I am glad you are finding the tutorial useful. While ISIS is great for bulk reliable processing, BASS is very flexible and relatively easy to use.
Robin gives good advice on the hot pixels. Similarly I would suggest trying to locate the position(s) in one of the raw spectrum images, then compare that to your master dark frame. When creating a hot pixel map in BASS, you should use your master dark frame, that way you do not need to worry about clipping out any of the spectrum. Then you simply apply the same hot pixel map to all images.
If it turns out to be a frame specific problem, probably a cosmic ray hit, then the BASS “Cosmic, Hot & Cold Pixel Removal” tool allows you to select any size of sub-region to work on and set the threshold. If it is on a single image you could zoom in on the problem region, setting a very small rectangle around the hot pixel, and set the threshold to just pick out that pixel. How well this works will depend on whether the pixel(s) stand out above the spectrum intensity. There is also a tool for editing 1D profiles, but this really should be used as a last resort, and I would be tempted to ditch the sub-frame is there is a low intensity cosmic ray hit that is proving troublesome to remove.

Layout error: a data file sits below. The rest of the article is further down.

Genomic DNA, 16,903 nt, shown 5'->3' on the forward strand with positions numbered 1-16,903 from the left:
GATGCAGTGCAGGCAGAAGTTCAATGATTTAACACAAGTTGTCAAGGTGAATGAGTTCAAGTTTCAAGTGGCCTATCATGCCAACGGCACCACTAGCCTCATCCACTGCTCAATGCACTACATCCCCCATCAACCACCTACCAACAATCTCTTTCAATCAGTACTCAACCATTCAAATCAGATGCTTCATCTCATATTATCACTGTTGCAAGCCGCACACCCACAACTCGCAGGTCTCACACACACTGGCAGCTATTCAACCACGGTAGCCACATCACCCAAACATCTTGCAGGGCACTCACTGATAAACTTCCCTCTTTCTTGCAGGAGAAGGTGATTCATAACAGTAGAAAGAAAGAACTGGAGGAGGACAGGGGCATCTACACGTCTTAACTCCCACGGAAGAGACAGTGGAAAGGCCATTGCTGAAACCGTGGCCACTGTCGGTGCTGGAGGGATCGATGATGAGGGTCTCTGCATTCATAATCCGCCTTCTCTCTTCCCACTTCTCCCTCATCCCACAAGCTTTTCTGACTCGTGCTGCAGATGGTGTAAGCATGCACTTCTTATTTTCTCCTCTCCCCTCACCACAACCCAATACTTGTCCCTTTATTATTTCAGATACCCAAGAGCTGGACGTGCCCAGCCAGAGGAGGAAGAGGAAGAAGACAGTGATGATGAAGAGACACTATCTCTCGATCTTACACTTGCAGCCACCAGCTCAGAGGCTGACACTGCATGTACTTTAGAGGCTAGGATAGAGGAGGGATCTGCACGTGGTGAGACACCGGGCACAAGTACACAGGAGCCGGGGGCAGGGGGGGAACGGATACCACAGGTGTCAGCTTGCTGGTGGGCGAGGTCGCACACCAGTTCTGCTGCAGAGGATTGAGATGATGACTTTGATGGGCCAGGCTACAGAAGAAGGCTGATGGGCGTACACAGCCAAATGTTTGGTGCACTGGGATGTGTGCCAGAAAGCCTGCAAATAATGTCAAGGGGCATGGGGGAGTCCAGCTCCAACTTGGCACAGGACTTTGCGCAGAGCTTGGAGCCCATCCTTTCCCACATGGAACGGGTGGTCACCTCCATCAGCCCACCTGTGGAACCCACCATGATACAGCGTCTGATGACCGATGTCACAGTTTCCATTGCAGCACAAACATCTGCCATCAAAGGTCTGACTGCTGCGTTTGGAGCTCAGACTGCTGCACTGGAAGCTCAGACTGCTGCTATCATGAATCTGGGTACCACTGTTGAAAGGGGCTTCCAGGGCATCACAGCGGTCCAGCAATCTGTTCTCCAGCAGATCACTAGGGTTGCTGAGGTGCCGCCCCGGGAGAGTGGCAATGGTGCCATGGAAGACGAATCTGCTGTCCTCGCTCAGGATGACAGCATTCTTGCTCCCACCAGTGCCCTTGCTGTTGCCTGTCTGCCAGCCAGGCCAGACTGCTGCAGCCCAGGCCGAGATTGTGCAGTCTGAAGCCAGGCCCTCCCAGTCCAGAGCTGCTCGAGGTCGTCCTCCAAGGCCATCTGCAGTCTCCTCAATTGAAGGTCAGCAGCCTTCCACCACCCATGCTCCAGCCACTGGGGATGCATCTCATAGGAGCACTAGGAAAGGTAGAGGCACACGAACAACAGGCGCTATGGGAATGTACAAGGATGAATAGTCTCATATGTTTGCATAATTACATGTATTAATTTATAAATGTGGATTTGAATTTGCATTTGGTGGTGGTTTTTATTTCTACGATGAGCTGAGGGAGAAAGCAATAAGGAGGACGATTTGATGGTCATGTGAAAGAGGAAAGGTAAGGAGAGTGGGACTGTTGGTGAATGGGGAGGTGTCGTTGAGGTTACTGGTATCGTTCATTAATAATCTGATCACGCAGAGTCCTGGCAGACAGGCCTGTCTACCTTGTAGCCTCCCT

That is a useful workflow you have shared. The one bit that jumps out to me is whether you are applying identical rotate, tilt and active binning regions across all your images. The first 2 of these are particularly important, though for best results you also want the same active binning region. When I use BASS I have all the images loaded, so I can apply the same identical corrections to all images in one go, rather than process the calibration, standard star and target star images separately. Noting this easiest performed on the stacked calibration, standard star and target star images rather than all the individual sub-exposures.
Also, just to check you are not really drawing the response/continuum curve freehand. With BASS you select points in the raw response profile that avoid absorption/emission lines, or any other nasty sharp features, so you get a nice smooth curve.